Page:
Muslim Murderer was a great guy after all. NOT!

I posted this because it pisses me off to see idiots whom after the fact apologize for losers. We see this everywhere all the time. A gang member gets killed and friends and relatives tell you what a good boy he was. A pedophile gets caught and neighbors sing his praises. Look people evil exists. I don’t care if these creeps made Eagle scout, they snapped they went bad. They are not misunderstood, a product of their environment or forced into evil by events outside of their control. They made their choice. People all over world manage to live lives without attempting to prey on the weak. This guy did horrible things to innocent people, he was a worthless piece of shit and I am glad he is dead. I hope all his friends join him in hell. Stop with the feel good propaganda and tell the truth, he was a predator, a menace and a murderer.

Slain Abu Sayyaf leader was a reluctant terrorist, Philippine security officials say
AP, 20 January, 2007
MANILA, Philippines: Southeast Asia’s most wanted terrorist was a boyish-looking man who once strolled shopping malls and loved the urban lifestyle before being thrust into the violent world of Islamic extremism.
On Saturday, the Philippines’ military chief Gen. Hermogenes Esperon announced the leader of the al-Qaida-linked group Abu Sayyaf — Khadaffy Janjalani — had been killed in September in fighting against U.S.-backed government troops on southern Jolo island.
“He was not your typical Islamist,” said Chief Superintendent Rodolfo Mendoza, a senior police official who interrogated Janjalani briefly in 1995 before his escape from captivity. “He would smoke cigarettes. (He) was not an Islamic preacher or warrior, but he was young and adventurous.”
Janjalani, in his early 30s when he died, came from a small family with a Muslim father and a Christian mother and lived on southern Basilan island, a predominantly Muslim province in the southern Mindanao region — a hotbed of Islamic separatist violence.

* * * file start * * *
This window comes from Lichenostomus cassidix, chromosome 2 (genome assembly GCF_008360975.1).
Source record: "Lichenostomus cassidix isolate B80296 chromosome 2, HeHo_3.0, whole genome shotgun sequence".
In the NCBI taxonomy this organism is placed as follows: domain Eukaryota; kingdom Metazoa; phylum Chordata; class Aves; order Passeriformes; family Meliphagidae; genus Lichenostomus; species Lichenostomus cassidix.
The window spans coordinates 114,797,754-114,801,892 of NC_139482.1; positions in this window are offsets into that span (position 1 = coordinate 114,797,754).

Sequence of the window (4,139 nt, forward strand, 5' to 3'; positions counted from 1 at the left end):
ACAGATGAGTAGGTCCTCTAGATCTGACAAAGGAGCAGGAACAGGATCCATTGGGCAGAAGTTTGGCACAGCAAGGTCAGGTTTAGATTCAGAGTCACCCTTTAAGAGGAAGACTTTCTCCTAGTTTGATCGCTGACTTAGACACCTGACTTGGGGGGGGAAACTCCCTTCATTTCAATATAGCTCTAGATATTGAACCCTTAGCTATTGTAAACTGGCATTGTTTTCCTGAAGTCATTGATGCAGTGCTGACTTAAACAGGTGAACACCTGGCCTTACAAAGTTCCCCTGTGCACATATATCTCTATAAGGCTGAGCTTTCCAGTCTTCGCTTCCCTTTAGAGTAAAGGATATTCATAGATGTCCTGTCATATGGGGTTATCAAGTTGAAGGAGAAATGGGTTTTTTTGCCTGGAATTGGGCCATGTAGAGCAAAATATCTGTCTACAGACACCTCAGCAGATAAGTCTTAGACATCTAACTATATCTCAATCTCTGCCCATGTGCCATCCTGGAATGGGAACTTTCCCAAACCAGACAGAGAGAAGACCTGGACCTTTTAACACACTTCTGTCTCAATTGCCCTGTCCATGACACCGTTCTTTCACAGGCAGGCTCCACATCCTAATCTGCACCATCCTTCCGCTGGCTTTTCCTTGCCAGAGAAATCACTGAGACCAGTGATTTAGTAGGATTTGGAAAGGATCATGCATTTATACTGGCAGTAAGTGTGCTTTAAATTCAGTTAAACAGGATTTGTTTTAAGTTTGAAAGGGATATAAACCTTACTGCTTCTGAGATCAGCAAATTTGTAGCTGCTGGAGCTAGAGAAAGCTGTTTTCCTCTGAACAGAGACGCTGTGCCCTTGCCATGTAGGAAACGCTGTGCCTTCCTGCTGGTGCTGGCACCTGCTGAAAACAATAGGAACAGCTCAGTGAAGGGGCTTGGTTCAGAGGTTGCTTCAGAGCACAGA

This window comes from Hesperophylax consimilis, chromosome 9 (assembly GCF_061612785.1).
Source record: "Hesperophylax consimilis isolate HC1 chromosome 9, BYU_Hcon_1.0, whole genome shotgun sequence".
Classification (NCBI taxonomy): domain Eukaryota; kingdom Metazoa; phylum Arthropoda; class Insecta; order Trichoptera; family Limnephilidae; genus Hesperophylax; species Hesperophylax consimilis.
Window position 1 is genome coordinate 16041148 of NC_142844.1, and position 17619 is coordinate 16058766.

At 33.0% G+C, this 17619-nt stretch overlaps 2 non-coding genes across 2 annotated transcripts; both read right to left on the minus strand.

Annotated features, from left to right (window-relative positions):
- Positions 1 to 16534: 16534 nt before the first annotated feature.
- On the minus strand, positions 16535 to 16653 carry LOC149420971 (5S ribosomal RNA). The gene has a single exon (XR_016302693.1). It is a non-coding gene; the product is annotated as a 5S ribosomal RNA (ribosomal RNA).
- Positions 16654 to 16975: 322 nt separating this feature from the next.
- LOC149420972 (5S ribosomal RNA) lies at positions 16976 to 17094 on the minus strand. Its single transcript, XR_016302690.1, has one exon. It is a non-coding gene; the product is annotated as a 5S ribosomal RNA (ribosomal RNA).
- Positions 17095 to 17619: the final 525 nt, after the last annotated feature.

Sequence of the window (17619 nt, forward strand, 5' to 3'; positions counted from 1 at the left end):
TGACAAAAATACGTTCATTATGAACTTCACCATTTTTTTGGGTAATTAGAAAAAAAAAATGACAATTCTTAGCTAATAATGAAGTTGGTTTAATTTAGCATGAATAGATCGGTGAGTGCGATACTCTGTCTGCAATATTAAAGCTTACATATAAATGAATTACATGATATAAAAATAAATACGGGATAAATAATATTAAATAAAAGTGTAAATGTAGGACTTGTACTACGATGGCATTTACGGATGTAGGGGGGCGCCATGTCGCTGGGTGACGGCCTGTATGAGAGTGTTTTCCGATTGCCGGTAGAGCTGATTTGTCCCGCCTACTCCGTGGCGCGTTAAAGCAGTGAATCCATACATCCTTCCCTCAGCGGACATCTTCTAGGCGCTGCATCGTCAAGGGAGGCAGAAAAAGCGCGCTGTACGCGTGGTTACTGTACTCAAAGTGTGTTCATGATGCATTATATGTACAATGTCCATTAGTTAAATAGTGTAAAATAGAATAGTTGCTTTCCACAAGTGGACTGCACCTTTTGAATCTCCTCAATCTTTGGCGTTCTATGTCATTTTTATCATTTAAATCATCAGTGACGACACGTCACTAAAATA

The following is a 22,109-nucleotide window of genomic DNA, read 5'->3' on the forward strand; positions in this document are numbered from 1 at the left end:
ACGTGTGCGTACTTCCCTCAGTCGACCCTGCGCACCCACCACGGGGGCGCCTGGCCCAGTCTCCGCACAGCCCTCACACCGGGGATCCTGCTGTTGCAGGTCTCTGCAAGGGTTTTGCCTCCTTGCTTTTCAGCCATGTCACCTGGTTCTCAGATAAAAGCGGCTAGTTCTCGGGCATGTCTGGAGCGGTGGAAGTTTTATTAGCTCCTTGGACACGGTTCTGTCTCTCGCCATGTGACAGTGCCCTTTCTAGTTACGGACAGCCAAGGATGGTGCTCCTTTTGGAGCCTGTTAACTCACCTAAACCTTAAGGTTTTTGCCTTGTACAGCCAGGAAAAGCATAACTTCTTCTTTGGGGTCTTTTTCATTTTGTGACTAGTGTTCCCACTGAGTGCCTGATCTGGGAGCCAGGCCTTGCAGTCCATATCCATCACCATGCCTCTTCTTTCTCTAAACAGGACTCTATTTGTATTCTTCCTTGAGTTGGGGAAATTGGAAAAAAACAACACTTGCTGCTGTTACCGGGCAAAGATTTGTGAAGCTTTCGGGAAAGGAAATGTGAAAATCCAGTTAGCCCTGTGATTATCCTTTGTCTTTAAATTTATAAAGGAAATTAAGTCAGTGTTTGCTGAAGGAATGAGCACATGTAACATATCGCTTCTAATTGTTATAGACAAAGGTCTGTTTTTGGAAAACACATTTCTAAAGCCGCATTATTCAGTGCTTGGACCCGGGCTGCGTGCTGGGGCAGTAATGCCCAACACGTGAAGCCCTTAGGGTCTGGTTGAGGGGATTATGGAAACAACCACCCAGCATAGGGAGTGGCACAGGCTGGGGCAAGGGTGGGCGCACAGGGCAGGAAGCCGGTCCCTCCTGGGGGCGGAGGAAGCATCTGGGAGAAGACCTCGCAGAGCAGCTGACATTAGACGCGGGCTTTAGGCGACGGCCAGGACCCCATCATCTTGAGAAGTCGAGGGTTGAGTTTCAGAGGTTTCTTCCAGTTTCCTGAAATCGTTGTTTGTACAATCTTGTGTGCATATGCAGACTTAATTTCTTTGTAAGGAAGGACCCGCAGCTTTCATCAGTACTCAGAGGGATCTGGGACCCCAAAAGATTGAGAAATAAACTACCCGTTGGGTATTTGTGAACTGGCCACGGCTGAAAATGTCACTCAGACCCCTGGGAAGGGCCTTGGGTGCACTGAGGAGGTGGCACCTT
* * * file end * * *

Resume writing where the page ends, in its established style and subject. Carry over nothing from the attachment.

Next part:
Unlike his two brothers who fought at a young age against the Soviet Red Army in Afghanistan in the 1980s, Khadaffy Janjalani was not instinctively the ferocious Islamic warrior that he would later become, according to officials who have followed his life.
He grew up in the city of Marawi and never ventured into the countryside to train in guerrilla tactics — as many young Muslims did — to fight government forces for a separate Islamic state, according to a security official, speaking on condition of anonymity because he was not authorized to talk to the media.
Janjalani was known to hang out at shopping malls, the official said, and he once reportedly tried to open a business but could not obtain the necessary start up capital.
Janjalani was captured at a military checkpoint on Jolo in 1995 with a wanted Abu Sayyaf rebel. They were taken to police headquarters in Manila, and Janjalani escaped months later, Mendoza said.
While under interrogation, Janjalani said he knew nothing about the Abu Sayyaf. Mendoza said it was evident at the time that Janjalani had shallow links to the rebels.
But his brothers’ hardline Islamic beliefs would eventually rub off on Khadaffy as he tagged along with them during underground meetings, often helping prepare coffee for the guerrillas, the official said.
“He later would emerge as a rebel leader by force of circumstance,” Mendoza said.
After the Afghan-Soviet war, his elder brother Abdurajak returned home and organized the Abu Sayyaf, which drew Islamic preachers and disgruntled rebels from another Muslim group that signed a 1996 peace accord with the government.
Abu Sayyaf — or Bearer of the Sword — was Abdurajak’s nom de guerre. He was a charismatic rebel who was killed in a clash with police in 1998.
Senior Abu Sayyaf commanders were eyed as Abdurajak’s replacement, but they did not carry the Janjalani name, which had become familiar among Middle East financiers, the official said.
Khadaffy Janjalani was adamant that he did not want to become chieftain of the Abu Sayyaf because of his lack of guerrilla experience. But after prodding from two senior Abu Sayyaf commanders — Abu Sabaya and Abu Sulaiman — he reluctantly agreed to take over the group.
His leadership was marked by internal strife, battlefield errors, and bloodlust driven by his desire to prove himself among veteran commanders, Mendoza said.